Awards season is here, ladies and gentlemen. As the Oscars take over television screens everywhere, let's be honest: How many of us tune in for the glitz, glamor, and celebrities, rather than the actual awards? 🙋♀️
If you know the ins and outs of marketing, there’s no denying the power and influence of a famous face — brands looking to add pizzazz to their campaigns have long relied on star power in the form of celebrity endorsements.
While snagging a ticket to the most anticipated Hollywood event of the year may not be in your cards, there’s no reason not to celebrate: We’re awarding virtual golden statuettes to the top three celebrity-driven brand campaigns in recent years.
Most Ambitious Campaign 🏆: McDonald’s x BTS
How to sell more chicken nuggets? With the help of the world’s biggest boy band (and limited-edition packaging for said chicken nuggets.)
To understand the sheer scale of the McDonald’s and BTS collaboration, you first have to grasp the mind-blowing star power of the K-pop global phenomenon:
BTS contributed a jaw-dropping $4.65 billion to the South Korean economy in 2020.
BTS was the third most-streamed artist on Spotify in 2021.
McDonald’s announcement of its international partnership with BTS threw the band’s fans (who refer to themselves as the BTS ARMY) into a frenzy.
To get the BTS ARMY even more excited than they already were, McDonald’s:
Savvily teased the collaboration for weeks prior to the official launch.
Designed unique limited-edition packaging for “The BTS Meal” (in the band’s signature purple color).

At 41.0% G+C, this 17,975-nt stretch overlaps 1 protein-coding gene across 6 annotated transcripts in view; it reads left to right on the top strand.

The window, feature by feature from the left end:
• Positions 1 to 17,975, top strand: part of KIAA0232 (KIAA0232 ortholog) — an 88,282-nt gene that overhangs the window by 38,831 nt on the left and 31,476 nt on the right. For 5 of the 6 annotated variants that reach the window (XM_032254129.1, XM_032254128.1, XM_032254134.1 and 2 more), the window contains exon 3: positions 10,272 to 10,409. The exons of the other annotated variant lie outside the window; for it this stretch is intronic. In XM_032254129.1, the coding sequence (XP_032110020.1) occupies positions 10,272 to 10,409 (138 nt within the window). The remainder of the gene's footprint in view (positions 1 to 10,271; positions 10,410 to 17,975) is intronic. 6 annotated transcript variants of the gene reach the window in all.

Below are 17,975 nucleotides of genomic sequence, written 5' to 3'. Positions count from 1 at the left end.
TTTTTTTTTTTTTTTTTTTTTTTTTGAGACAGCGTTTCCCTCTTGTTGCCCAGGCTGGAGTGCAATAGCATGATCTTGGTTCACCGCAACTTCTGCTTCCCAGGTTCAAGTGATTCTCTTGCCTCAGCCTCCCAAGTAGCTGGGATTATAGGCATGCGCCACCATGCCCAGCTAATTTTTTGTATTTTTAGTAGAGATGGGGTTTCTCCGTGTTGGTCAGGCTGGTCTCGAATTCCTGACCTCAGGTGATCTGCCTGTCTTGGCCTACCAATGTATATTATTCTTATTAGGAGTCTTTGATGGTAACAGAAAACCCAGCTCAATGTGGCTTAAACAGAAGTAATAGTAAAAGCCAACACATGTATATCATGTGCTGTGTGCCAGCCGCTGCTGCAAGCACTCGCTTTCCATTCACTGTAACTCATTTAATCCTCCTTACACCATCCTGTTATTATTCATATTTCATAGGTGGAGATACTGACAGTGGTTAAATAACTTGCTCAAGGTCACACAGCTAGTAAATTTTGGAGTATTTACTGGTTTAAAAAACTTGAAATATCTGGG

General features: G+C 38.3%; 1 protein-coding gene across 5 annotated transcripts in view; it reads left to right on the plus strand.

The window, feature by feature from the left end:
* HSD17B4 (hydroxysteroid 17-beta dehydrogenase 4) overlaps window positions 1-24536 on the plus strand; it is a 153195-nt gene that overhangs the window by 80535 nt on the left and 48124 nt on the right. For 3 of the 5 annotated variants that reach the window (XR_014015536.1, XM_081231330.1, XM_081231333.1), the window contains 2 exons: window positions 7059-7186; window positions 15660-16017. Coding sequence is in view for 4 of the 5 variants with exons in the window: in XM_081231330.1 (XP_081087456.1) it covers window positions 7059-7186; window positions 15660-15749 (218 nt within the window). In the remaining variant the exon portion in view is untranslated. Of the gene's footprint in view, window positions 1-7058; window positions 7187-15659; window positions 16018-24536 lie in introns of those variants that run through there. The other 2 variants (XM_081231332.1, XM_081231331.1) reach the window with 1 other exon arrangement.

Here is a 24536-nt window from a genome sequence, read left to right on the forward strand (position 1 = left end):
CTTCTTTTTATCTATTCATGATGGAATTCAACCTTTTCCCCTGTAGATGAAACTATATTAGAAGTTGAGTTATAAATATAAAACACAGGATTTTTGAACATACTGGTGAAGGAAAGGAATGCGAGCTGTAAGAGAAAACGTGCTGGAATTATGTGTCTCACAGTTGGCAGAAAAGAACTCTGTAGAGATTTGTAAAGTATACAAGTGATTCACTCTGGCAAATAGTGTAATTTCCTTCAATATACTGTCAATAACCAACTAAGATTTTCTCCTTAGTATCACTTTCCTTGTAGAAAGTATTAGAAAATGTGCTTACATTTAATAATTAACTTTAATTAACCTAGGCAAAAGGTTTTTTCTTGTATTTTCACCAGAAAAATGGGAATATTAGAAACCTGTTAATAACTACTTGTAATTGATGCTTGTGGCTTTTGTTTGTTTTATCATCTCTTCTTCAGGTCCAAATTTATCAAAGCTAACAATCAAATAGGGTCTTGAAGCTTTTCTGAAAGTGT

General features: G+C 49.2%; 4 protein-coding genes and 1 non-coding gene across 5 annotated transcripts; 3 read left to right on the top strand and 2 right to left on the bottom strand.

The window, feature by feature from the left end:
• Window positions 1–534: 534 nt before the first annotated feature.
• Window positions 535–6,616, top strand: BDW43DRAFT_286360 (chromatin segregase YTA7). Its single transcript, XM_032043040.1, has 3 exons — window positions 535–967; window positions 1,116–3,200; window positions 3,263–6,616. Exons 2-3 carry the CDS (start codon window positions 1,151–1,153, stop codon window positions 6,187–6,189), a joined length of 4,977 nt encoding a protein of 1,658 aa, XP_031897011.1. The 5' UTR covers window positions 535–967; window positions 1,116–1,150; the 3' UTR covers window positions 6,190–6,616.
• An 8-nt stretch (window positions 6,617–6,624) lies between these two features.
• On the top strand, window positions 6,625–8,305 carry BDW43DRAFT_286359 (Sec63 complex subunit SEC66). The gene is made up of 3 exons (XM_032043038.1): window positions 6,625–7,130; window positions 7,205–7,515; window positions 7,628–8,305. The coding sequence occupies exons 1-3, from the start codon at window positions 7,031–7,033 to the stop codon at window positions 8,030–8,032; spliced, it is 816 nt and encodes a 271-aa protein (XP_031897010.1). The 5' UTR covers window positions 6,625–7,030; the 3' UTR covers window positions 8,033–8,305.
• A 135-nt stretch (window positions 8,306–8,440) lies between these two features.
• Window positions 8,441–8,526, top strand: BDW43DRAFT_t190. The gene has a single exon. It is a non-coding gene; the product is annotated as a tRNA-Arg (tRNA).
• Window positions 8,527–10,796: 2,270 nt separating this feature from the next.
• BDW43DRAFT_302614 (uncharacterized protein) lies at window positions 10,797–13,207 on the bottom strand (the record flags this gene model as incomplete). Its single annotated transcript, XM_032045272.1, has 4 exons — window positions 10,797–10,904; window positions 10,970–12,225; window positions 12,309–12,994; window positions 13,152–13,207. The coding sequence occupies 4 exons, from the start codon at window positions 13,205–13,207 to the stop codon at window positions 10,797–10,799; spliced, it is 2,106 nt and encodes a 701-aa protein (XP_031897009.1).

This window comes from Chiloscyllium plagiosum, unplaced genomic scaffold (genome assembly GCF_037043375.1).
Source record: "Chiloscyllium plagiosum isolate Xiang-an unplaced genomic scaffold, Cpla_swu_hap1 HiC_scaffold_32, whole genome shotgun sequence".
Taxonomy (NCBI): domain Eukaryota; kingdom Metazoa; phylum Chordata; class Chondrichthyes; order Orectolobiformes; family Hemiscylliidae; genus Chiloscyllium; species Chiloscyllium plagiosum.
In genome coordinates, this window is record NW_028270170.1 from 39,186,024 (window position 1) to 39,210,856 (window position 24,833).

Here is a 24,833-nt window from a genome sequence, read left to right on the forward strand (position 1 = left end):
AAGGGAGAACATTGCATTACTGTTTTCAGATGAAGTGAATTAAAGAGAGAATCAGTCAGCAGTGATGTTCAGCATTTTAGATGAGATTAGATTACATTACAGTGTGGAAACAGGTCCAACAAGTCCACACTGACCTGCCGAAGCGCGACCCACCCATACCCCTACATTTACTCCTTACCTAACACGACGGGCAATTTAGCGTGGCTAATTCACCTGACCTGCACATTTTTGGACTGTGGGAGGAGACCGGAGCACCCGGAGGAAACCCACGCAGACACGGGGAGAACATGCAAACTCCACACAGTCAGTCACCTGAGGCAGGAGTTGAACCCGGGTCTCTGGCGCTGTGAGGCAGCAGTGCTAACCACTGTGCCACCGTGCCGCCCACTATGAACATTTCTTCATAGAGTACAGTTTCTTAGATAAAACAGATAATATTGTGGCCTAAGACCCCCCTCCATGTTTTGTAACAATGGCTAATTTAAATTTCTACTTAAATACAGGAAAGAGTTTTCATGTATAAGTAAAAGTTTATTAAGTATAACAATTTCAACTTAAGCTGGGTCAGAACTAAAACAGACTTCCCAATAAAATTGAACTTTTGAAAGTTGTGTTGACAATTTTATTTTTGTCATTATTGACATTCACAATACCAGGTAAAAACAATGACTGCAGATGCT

Launched limited-time sauces picked by BTS members (including Cajun and sweet chili).
Created two merch drops with t-shirts, keychains, mini bags, photo cards, and more.
Offered exclusive BTS-related dynamic content on the McDonald’s app.
The results were staggering. In South Korea alone, the sales of its Chicken McNuggets increased by 250%. In the U.S., restaurant visits to McDonald’s rose by 12% over the first seven days of the campaign (which is higher than the equally hyped Travis Scott meal in 2020.)
For this, we are awarding McDonald’s and BTS with “The Most Ambitious Campaign.” 🏆
Key takeaway: To make the most out of your celebrity endorsement opportunity, make sure to drive hype through their fans. Design activations they can easily get excited about, whether that’s buying limited-edition merchandise or partaking in a challenge to uncover secret details about a campaign launch date.
Most Timely Campaign 🏆: Aviation Gin x Peloton Woman
Okay, we’re cheating a little for this award because the star of this campaign isn’t really a celebrity.
Let’s backtrack: Remember that Peloton holiday ad in 2019? The one with the terrified-looking woman who was gifted a Peloton bike and started vlogging the experience?
That ad went viral for all the wrong reasons. Some made fun of how scared “Peloton Woman” looked. Others criticized Peloton’s unhealthy portrayal of body image and marriage. Some marketers complained about how cringe-worthy the concept was. Others simply mocked the brand for the sake of it.